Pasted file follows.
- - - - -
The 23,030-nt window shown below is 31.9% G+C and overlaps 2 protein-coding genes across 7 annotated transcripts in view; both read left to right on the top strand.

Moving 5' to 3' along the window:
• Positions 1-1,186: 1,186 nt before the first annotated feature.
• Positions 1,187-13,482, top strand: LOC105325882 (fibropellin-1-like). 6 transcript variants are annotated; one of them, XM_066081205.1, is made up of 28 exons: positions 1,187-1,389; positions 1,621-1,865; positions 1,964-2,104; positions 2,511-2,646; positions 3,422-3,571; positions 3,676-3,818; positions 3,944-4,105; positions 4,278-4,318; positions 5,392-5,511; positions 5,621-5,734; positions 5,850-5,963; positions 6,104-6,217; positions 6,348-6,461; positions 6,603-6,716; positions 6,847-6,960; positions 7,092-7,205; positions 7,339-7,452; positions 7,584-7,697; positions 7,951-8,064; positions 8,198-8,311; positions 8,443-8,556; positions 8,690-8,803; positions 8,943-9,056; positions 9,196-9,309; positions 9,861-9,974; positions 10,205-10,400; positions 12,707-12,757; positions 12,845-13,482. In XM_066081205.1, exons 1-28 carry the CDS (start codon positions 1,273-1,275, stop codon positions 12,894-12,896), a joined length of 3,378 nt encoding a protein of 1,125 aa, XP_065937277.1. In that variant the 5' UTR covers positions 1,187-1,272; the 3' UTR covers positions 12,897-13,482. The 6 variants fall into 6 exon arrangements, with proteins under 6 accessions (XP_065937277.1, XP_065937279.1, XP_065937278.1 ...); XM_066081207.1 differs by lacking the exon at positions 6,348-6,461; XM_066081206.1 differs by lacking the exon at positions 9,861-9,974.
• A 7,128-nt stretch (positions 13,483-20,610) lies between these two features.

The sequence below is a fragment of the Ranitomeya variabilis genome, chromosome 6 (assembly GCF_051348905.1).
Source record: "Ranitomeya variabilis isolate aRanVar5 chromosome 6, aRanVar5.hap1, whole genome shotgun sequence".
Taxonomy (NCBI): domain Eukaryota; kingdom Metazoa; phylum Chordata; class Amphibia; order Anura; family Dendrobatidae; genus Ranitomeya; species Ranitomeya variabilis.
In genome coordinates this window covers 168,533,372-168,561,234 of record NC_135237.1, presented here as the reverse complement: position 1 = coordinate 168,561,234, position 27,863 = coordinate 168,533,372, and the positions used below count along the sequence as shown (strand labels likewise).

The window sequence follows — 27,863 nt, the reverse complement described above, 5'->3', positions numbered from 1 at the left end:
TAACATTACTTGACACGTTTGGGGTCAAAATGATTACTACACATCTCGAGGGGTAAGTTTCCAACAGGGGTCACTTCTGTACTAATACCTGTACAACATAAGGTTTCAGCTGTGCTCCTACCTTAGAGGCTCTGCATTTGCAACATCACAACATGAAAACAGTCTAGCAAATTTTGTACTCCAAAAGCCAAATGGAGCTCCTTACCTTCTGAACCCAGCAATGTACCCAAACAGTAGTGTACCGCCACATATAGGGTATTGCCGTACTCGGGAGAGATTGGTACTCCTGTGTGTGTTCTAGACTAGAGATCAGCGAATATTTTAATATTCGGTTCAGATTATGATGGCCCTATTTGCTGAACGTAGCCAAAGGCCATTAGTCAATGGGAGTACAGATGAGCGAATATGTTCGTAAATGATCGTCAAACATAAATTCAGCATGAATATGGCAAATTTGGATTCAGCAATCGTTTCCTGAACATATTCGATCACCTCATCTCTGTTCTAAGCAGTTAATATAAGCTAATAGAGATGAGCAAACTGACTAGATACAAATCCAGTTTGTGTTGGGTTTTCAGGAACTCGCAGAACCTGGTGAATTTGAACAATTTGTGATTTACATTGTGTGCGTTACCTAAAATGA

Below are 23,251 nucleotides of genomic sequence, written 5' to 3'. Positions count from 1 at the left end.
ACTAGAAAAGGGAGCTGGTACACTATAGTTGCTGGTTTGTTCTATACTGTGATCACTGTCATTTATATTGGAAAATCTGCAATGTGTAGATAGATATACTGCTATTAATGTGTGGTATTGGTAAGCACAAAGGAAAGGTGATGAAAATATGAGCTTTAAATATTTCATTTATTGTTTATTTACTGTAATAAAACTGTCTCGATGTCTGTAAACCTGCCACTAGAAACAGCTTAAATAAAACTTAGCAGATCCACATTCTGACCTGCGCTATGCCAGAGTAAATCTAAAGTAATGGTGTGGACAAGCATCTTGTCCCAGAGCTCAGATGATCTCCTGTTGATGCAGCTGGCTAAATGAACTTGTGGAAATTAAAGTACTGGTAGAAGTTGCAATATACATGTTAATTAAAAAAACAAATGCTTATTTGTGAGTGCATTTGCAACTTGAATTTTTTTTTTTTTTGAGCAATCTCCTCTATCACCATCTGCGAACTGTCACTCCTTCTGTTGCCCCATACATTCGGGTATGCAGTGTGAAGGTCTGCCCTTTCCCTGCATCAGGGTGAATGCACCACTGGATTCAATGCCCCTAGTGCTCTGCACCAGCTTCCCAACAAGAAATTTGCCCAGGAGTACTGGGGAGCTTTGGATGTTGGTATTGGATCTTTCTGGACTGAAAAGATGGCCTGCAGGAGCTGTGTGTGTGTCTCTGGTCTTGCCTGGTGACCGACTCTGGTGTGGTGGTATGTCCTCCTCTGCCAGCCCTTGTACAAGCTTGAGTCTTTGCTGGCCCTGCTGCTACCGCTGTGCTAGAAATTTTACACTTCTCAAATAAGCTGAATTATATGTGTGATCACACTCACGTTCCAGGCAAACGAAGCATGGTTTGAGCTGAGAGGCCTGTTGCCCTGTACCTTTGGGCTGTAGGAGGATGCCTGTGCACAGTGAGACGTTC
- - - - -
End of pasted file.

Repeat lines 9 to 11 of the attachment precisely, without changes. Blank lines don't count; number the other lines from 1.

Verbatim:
In genome coordinates this window covers 168,533,372-168,561,234 of record NC_135237.1, presented here as the reverse complement: position 1 = coordinate 168,561,234, position 27,863 = coordinate 168,533,372, and the positions used below count along the sequence as shown (strand labels likewise).

The window sequence follows — 27,863 nt, the reverse complement described above, 5'->3', positions numbered from 1 at the left end:
TAACATTACTTGACACGTTTGGGGTCAAAATGATTACTACACATCTCGAGGGGTAAGTTTCCAACAGGGGTCACTTCTGTACTAATACCTGTACAACATAAGGTTTCAGCTGTGCTCCTACCTTAGAGGCTCTGCATTTGCAACATCACAACATGAAAACAGTCTAGCAAATTTTGTACTCCAAAAGCCAAATGGAGCTCCTTACCTTCTGAACCCAGCAATGTACCCAAACAGTAGTGTACCGCCACATATAGGGTATTGCCGTACTCGGGAGAGATTGGTACTCCTGTGTGTGTTCTAGACTAGAGATCAGCGAATATTTTAATATTCGGTTCAGATTATGATGGCCCTATTTGCTGAACGTAGCCAAAGGCCATTAGTCAATGGGAGTACAGATGAGCGAATATGTTCGTAAATGATCGTCAAACATAAATTCAGCATGAATATGGCAAATTTGGATTCAGCAATCGTTTCCTGAACATATTCGATCACCTCATCTCTGTTCTAAGCAGTTAATATAAGCTAATAGAGATGAGCAAACTGACTAGATACAAATCCAGTTTGTGTTGGGTTTTCAGGAACTCGCAGAACCTGGTGAATTTGAACAATTTGTGATTTACATTGTGTGCGTTACCTAAAATGA